Friday, May 7, 2010

OVF vs OVA the saga continues

It has been over two years since I began working with the OVF standard from the DMTF.

Repeatedly during this process I have had to educate folks about what an OVF package is, and quite frequently what an OVA is and when to use it.  Just yesterday I corrected a person in a conference call as this is still a relatively new thing to most folks.

In very simple terms, an OVA is a single file.  It is a TAR archive of an OVF.  It simply has the file extension “.ova” to give some indication that it is an OVF.  Otherwise it would be just any other “.tar”

The OVF is the real important part that the DMTF keeps defining and expanding upon.

The OVF package is basically two things. 

  1. It is an XML file that describes the virtual environment (vCPU, vRAM, vNetwork config, and it lists references to any other parts of the OVF package).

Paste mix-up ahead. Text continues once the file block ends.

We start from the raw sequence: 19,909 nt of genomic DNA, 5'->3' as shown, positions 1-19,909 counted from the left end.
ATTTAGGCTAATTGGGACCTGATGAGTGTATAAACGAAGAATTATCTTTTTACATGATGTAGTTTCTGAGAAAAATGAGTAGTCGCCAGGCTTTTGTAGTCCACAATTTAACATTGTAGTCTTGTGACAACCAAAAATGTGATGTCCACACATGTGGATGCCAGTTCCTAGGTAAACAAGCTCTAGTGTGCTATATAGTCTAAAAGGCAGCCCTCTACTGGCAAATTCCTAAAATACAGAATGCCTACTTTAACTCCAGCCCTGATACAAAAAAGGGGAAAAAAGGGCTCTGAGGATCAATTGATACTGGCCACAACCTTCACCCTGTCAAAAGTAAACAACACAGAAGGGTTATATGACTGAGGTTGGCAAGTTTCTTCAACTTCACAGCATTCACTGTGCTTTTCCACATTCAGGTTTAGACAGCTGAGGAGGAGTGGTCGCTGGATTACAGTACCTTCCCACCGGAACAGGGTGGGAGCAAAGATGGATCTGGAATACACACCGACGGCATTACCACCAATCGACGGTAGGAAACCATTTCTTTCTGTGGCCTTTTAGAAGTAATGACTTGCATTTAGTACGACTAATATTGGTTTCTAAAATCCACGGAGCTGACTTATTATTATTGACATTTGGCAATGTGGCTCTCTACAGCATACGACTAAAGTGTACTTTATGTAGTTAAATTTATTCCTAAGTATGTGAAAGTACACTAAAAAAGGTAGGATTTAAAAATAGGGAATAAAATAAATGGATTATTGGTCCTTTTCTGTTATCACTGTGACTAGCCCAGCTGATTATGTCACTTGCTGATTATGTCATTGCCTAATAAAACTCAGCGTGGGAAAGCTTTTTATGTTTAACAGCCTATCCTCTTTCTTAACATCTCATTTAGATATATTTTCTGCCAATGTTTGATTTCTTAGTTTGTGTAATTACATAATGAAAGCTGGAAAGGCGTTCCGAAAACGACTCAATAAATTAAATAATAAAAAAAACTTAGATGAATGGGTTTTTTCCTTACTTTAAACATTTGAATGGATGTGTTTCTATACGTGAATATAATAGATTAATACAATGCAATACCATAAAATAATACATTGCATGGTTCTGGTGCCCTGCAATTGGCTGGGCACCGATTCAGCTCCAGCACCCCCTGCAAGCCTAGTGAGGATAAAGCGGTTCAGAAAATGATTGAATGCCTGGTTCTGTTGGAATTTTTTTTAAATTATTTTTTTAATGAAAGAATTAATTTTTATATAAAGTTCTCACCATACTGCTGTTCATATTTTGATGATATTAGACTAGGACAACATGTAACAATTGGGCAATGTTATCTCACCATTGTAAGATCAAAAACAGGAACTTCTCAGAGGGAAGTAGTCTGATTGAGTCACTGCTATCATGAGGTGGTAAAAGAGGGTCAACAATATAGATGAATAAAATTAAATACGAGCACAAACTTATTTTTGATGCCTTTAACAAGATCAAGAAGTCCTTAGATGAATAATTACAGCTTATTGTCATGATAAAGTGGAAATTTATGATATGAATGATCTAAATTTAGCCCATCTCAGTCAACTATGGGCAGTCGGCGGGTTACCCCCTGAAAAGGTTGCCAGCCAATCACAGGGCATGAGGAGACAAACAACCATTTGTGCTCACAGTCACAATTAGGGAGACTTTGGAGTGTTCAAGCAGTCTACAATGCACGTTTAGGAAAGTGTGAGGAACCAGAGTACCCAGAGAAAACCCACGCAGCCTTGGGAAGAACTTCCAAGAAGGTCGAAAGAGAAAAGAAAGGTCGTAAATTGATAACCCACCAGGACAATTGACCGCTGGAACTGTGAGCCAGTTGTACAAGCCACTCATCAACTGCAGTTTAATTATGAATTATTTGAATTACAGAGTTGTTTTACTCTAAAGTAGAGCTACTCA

2. It is a collection of files.  Virtual disks of virtual machines, .ISO installation media, any other file attachments that a person could dream up.

Use OVA when you need to take an OVF package somewhere.  Or want to give it to someone as a download.

Use an OVF for all of your internal purposes.

Is OVF a promise that an appliance can be imported to and run on any hypervisor?  Absolutely not.

OVF is NOT a way to convert workload from one platform to another – no reason why it could not be used that way (it makes sense) – but that is not why it exists.  Eventually I see companies implement conversions around OVF packages.  The closest thing I know of today is the “fixup” that is in the Citrix Kensho implementation.

There are two reasons why:  The OS installed in the VM and its built in driver support and that different hypervisors present virtual hardware in different ways. 

To a lesser extent there is a third reason: proprietary VM tools.  The tools from vendor A can prevent a VM from running on a different hypervisor (or at least make it really difficult) or they can cause the performance of the VM to be very poor on the new hypervisor.

So, the moral of the story:  Use OVA appropriately and don’t expect an OVF package build on one hypervisor to “just work” on a different hypervisor.  And be wary of VM tools installed within the VM.

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